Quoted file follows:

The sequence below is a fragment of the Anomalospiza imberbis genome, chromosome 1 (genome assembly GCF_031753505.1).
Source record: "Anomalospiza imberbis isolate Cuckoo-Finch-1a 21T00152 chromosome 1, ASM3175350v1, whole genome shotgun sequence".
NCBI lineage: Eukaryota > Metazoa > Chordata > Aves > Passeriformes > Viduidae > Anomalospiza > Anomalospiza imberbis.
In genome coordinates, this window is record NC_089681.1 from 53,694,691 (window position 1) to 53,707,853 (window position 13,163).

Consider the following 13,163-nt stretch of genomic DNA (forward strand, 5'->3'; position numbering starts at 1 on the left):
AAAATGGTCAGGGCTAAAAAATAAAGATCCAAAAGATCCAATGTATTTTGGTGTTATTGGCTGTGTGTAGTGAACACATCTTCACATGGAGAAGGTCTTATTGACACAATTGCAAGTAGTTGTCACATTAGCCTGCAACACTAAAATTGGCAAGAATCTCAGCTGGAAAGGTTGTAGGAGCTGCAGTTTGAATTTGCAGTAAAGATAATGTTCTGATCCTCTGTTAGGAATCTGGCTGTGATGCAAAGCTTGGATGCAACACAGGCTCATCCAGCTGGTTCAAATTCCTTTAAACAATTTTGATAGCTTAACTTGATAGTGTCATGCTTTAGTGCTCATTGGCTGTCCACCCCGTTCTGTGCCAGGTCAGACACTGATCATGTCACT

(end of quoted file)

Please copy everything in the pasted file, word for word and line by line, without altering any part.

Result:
The sequence below is a fragment of the Anomalospiza imberbis genome, chromosome 1 (genome assembly GCF_031753505.1).
Source record: "Anomalospiza imberbis isolate Cuckoo-Finch-1a 21T00152 chromosome 1, ASM3175350v1, whole genome shotgun sequence".
NCBI lineage: Eukaryota > Metazoa > Chordata > Aves > Passeriformes > Viduidae > Anomalospiza > Anomalospiza imberbis.
In genome coordinates, this window is record NC_089681.1 from 53,694,691 (window position 1) to 53,707,853 (window position 13,163).

Consider the following 13,163-nt stretch of genomic DNA (forward strand, 5'->3'; position numbering starts at 1 on the left):
AAAATGGTCAGGGCTAAAAAATAAAGATCCAAAAGATCCAATGTATTTTGGTGTTATTGGCTGTGTGTAGTGAACACATCTTCACATGGAGAAGGTCTTATTGACACAATTGCAAGTAGTTGTCACATTAGCCTGCAACACTAAAATTGGCAAGAATCTCAGCTGGAAAGGTTGTAGGAGCTGCAGTTTGAATTTGCAGTAAAGATAATGTTCTGATCCTCTGTTAGGAATCTGGCTGTGATGCAAAGCTTGGATGCAACACAGGCTCATCCAGCTGGTTCAAATTCCTTTAAACAATTTTGATAGCTTAACTTGATAGTGTCATGCTTTAGTGCTCATTGGCTGTCCACCCCGTTCTGTGCCAGGTCAGACACTGATCATGTCACT